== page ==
Saturday, February 19, 2011

The art of judgement and the judgement of art

 Sterling Fellows
charcoal and white pastel
19" x 25"

I won't belabour the point as I've had my rant over on Facebook about the vaguaries of criteria for acceptance and rejection of art in juried competition.  This piece was submitted and rejected to a juried competition.  That's fine.  No problem.  My ticked box on the application form asked for adjudicator comments, in my hope that I would receive something that would help me in the future if the piece was rejected. The note that was sent with my rejection letter told me that  I can draw well, create great atmosphere, but I need to add colour and broaden my composition.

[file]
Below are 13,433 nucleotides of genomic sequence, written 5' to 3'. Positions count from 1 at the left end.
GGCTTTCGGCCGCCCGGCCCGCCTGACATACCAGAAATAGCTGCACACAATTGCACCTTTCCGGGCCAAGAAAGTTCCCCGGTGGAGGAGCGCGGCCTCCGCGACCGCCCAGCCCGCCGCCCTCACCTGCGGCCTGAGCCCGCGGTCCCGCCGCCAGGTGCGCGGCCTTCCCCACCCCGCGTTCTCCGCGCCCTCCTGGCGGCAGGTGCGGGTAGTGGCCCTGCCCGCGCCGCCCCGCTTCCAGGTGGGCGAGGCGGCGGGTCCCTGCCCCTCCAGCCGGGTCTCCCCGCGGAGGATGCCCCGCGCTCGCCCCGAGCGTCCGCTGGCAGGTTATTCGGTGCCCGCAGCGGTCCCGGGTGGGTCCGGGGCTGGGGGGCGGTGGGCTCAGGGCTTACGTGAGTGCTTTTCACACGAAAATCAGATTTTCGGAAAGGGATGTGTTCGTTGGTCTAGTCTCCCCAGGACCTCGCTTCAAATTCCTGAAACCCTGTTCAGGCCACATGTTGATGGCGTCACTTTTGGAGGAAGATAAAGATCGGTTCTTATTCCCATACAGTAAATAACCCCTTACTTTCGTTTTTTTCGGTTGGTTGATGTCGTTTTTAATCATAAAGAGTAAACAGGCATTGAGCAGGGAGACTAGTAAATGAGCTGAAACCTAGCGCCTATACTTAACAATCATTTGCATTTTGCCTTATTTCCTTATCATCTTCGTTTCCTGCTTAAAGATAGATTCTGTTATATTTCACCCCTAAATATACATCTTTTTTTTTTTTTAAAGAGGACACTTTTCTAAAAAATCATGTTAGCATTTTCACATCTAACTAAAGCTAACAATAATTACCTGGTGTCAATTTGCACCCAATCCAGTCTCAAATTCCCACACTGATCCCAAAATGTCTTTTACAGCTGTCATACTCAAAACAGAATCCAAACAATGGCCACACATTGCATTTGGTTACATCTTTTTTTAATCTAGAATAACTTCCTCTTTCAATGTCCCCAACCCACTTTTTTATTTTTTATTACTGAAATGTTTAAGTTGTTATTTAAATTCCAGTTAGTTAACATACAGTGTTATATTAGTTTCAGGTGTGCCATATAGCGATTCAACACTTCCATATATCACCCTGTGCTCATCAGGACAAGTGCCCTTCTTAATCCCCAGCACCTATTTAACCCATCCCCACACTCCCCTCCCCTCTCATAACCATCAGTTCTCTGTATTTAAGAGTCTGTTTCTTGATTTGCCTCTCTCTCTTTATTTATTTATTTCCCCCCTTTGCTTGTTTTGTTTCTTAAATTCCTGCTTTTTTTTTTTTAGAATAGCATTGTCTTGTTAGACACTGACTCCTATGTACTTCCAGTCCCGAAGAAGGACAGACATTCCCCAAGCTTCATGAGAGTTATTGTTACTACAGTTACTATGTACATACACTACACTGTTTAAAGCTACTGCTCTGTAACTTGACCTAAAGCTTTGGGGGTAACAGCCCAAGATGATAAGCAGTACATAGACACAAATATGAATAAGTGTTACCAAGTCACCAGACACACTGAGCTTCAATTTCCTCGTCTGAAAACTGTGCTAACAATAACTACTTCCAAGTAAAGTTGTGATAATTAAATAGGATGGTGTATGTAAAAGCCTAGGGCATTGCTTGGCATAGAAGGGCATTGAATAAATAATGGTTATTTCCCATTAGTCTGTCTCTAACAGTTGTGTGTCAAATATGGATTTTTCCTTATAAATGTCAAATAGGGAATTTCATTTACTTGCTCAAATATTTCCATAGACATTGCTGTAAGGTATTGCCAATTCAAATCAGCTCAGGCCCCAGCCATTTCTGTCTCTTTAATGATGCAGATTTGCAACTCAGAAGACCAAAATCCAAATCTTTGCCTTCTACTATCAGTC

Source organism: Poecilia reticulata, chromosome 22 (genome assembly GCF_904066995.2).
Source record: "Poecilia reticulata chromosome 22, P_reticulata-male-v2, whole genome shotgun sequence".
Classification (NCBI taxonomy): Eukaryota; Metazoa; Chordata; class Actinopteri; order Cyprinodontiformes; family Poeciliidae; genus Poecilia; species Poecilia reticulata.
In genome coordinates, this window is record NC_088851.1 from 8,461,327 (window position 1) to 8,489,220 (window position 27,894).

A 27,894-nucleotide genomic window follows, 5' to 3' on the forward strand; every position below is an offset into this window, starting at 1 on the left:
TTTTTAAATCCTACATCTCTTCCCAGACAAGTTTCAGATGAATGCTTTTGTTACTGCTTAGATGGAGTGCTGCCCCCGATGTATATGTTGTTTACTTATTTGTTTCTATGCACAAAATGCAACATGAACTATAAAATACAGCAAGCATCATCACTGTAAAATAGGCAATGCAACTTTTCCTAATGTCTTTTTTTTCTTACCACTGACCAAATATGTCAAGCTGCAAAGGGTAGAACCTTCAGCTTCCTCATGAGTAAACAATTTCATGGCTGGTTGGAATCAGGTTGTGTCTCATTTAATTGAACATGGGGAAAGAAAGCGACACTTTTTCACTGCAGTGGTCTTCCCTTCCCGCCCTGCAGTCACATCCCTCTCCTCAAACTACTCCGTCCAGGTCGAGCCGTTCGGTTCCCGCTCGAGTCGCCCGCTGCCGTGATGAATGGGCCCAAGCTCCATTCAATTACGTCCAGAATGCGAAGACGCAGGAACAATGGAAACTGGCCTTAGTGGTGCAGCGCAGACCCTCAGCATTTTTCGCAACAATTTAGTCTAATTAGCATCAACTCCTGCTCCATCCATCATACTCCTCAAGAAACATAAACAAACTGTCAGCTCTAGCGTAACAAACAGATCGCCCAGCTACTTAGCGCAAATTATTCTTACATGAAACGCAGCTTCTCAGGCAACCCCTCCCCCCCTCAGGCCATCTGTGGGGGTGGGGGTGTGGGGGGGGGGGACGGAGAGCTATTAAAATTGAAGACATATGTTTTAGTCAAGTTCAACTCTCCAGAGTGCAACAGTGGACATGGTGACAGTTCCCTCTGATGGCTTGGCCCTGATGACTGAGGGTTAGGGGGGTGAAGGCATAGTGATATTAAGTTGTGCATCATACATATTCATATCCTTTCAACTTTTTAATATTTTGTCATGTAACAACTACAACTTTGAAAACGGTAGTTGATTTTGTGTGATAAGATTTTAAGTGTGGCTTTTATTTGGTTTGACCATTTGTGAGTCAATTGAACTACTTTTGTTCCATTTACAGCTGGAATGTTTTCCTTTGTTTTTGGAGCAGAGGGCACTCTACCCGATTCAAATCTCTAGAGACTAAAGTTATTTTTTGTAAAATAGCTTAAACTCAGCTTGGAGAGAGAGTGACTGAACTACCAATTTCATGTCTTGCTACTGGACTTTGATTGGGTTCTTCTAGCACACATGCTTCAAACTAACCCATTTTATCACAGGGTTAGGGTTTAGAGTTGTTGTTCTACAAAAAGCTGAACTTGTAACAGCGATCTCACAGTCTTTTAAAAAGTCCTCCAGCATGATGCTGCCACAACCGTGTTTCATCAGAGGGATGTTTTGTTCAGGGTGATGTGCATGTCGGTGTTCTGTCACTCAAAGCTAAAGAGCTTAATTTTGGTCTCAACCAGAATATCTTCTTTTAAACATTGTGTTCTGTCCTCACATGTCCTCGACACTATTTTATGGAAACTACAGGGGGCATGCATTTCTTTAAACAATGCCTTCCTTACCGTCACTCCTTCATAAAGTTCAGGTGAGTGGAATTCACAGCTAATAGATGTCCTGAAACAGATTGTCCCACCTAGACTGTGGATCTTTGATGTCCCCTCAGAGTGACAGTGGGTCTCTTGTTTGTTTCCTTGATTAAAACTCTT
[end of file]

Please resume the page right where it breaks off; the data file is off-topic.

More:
Hello...there was no colour because that was the purpose of the piece.  NO COLOUR.  So the feedback is basically telling me, yes, you can draw well and create a scene, but we'd really prefer you made it in colour and choose a different composition.  ie  it would have been better if I hadn't done it at all or done it to someone else's criteria.  I was asked for and included an artist statement.  I guess they never read that  as it may have given a little insight into my work and its theme of fish.   These comments weren't telling me why the piece was rejected, or how I could improve it technically.  I see these as comments from a group/individuals personal preferences in art and how they would prefer to see the piece if they had created it.

So I'm left shaking my head and mentally ensuring that I don't enter that competition again.  I should have learned after the rules were changed the other year where a piece must be hidden from the world before being entered.